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river the SS men tortured and massacred many other Czechs. At Sedlec, district Sedlcany, the SS troops executed 11 men after having shot in the neighborhood many innocent people. They also burned down the school and plundered several houses.

At Trest in Moravia the members of the SS troops together with local Germans murdered 34 Czechs in the prison courtyard and in the streets they shot 10 other persons. Prague, July 9th, 1945.


24 March 1943 Waffen SS Natzweiler Concentration Camp Commandant's office 3.43/Kr/Jg.

8000151, VIII/ 64 C 16 Concentration Camp Natzweiler

To the Security Police and SD, Strassburg.

For the 20 prisoners executed and cremated in this concentra. tion camp, costs amounting to RM 127,05 arose.

The commandant's office of the Natzweiler concentration camp requests the early despatch of the above mentioned sum.

[Initialled] SS Hauptsturmfuehrer and Commandant.


Affidavit of Szloma Gol I, SZLOMA GOL, declare as follows:

1. I am a Jew and lived in Vilna, Lithuania. During the German occupation I was in Vilna ghetto.

2. The administration of Vilna ghetto was managed by the SA. The Town Commissioner of Vilna (Stadtkommissar) was an SA officer called Hinkst. The Landkommissar for Vilna was an SA officer called Wolf. The Advisor on Jewish questions was an SA officer called Muerer.

3. In December 1943, 80 Jews from the ghetto including 4 women and myself and my friend Josef Belic were ordered by an SA Sturmfuehrer, whose name I forget, to live in a large pit some distance from the town. This pit had originally been dug for an underground petrol tank. It was circular, 60 meters in diameter and 4 meters deep. When we lived in it the top was partially

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covered with boarding, and there were two wooden rooms partitioned off, also a kitchen and lavatory. We lived there 6 months altogether before we escaped. The pit was guarded by SA guards about whom I give details below.

4. One morning the Sturmfuehrer standing on the edge of the pit accompanied by 14 or 15 SA men said to us "Your brothers and sisters and friends are all near here. Treat them properly and if you complete your work we will send you to Germany, where each man can practice his own vocation". We did not know what this meant.

5. Thereupon the SA men threw chains into the pit, and the Sturmfuehrer ordered the Jewish foreman (for we were a working party) to fasten the chains on us. The chains were fastened round both ankles and round the waist. They weighed 2 kilos each, and we could only take small steps when wearing them. We wore them permanently for 6 months. The SA said that if any man removed the chains he would be hanged. The 4 women (who worked in the kitchen) were not chained.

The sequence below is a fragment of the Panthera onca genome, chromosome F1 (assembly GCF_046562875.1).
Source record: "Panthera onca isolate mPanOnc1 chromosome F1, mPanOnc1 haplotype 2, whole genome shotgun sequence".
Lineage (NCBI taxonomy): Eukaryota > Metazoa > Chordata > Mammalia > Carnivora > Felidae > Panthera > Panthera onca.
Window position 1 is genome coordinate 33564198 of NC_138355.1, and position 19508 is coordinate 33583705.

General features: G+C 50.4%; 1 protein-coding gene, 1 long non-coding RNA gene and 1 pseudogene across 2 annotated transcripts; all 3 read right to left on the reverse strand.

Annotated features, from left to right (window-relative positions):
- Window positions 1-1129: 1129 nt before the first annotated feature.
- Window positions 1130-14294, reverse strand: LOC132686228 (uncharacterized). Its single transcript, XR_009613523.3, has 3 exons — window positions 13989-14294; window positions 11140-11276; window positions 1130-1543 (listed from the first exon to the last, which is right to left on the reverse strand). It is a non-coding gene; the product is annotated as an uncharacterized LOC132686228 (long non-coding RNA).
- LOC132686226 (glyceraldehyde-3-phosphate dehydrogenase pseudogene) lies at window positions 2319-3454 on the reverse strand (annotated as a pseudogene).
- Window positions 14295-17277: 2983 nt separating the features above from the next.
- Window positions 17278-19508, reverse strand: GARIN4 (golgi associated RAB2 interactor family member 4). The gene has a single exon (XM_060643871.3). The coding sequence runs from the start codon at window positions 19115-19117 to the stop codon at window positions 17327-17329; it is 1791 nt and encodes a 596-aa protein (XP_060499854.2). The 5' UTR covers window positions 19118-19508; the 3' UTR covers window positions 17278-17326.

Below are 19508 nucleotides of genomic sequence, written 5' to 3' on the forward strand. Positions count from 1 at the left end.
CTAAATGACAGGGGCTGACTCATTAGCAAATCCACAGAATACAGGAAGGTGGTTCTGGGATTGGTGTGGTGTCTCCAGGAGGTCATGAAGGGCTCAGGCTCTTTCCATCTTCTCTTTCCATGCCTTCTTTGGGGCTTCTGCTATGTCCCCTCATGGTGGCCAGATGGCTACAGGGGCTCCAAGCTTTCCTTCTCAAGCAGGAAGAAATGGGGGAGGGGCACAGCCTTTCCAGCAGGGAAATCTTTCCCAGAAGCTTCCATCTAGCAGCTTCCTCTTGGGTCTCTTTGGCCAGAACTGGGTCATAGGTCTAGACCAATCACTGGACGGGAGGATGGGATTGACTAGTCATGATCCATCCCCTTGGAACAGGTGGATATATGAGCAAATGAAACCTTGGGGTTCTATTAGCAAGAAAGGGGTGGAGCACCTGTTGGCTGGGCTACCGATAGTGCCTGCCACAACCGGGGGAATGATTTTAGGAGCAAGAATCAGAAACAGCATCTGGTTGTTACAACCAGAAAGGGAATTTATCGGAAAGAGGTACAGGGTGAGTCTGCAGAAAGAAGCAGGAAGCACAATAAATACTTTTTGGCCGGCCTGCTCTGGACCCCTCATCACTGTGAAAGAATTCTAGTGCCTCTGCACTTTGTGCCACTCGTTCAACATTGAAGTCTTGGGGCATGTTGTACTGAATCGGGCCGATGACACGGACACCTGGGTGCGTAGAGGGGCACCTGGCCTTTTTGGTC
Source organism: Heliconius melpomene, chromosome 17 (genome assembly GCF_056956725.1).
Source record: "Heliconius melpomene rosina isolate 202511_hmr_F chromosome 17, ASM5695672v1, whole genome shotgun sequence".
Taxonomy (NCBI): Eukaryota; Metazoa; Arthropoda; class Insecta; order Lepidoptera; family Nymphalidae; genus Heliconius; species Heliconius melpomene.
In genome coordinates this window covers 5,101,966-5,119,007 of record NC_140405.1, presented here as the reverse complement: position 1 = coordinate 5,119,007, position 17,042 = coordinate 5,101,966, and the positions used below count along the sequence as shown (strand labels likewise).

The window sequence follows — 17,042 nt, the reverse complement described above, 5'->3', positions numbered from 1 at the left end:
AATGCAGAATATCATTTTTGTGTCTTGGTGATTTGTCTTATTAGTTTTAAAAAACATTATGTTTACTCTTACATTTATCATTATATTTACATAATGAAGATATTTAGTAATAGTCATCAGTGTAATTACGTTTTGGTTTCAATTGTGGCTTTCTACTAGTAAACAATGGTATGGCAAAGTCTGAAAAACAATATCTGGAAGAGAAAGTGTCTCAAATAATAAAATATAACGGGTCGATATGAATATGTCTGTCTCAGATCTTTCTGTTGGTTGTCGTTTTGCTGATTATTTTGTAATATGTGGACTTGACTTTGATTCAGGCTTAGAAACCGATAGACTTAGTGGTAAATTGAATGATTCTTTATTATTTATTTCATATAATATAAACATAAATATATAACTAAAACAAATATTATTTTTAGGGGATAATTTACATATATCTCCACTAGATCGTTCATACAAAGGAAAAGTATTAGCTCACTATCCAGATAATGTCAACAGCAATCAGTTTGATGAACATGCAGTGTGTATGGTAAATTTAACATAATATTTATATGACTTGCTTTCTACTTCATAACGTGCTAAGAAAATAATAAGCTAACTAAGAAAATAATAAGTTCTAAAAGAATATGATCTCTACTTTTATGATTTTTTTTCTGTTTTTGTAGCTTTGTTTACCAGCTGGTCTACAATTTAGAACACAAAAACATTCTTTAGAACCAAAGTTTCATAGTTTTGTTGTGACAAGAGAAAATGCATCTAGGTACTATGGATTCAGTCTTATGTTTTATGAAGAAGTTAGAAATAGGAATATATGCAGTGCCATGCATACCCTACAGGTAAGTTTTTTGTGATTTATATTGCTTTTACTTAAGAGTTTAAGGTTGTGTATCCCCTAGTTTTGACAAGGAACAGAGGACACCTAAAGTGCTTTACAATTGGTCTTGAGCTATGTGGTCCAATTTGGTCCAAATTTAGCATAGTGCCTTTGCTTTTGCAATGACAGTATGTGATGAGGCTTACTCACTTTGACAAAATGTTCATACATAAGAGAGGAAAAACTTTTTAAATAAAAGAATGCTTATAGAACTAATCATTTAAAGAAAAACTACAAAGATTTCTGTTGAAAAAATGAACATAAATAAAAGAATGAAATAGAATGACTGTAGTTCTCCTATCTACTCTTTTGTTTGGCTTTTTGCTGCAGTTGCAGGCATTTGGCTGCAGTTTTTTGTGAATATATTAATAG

6. After that we were taken out to work. We walked in chains 5 to 6 meters.

7. Our work consisted in digging up mass graves and piling the bodies onto funeral pyres and burning them. I was engaged in digging up the bodies. My friend Belic was engaged in sawing up and arranging the wood.

8. We dug up altogether 68,000 graves. I know this because two of the Jews in the pit with us were ordered by the Germans to keep count of the bodies—that was their sole job. The bodies were mixed, Jews, Polish priests, Russian Prisoners of War. Among those that I dug up I found my own brother. I found his identification papers on him. He had been dead two years when I dug him up, because I know that he was in a batch of 10,000 Jews from Vilna ghetto who were shot in September, 1941.

9. The procedure for burning the bodies was absolutely methodical. Parallel ditches 7 meters long were dug. Over these a square platform of boards was laid. A layer of bodies was put on top, the bodies had oil poured on them and then branches were put on top and over the branches logs of wood. Altogether 14 such layers of bodies and fuel were put on each pyre. Each pyre was shaped like a pyramid with a wooden funnel sticking up through the top. Petrol and oil were poured down the funnel, and incendiary bombs put round the edge of the pyre. All this work was done by us Jews. When the pyre was ready the Sturmfuehrer himself or his assistant Legel (also in the SA) personally lit the pyre with a burning rag on the end of a pole.

10. The work of digging up the graves and building the pyres was supervised and guarded by about 80 guards. Of these over 50 were SA men, in brown uniform, armed with pistols and daggers and automatic guns (the guns being always cocked and pointed at us). The other 30 guards consisted partly of Lithuanians and partly of SD and SS. In the course of the work the Lithuanian guards themselves were shot presumably so that they should not say what had been done. The Commander of the whole place was the SA officer Muerer (the expert on Jewish questions) but he only inspected the work from time to time. The SA officer Legel actually commanded on the spot. At night our pit was guarded by 10 or 12 of these guards.

11. The guards (principally the SA guards) hit us and stabbed us. I still have scars on both legs and on my neck. I was once knocked senseless onto the pile of bodies, and could not get up, but my companions took me off the pile. Then I went sick. We were allowed to go sick for 2 days, the third day we were taken out of the pit “to hospital”—this meant to be shot.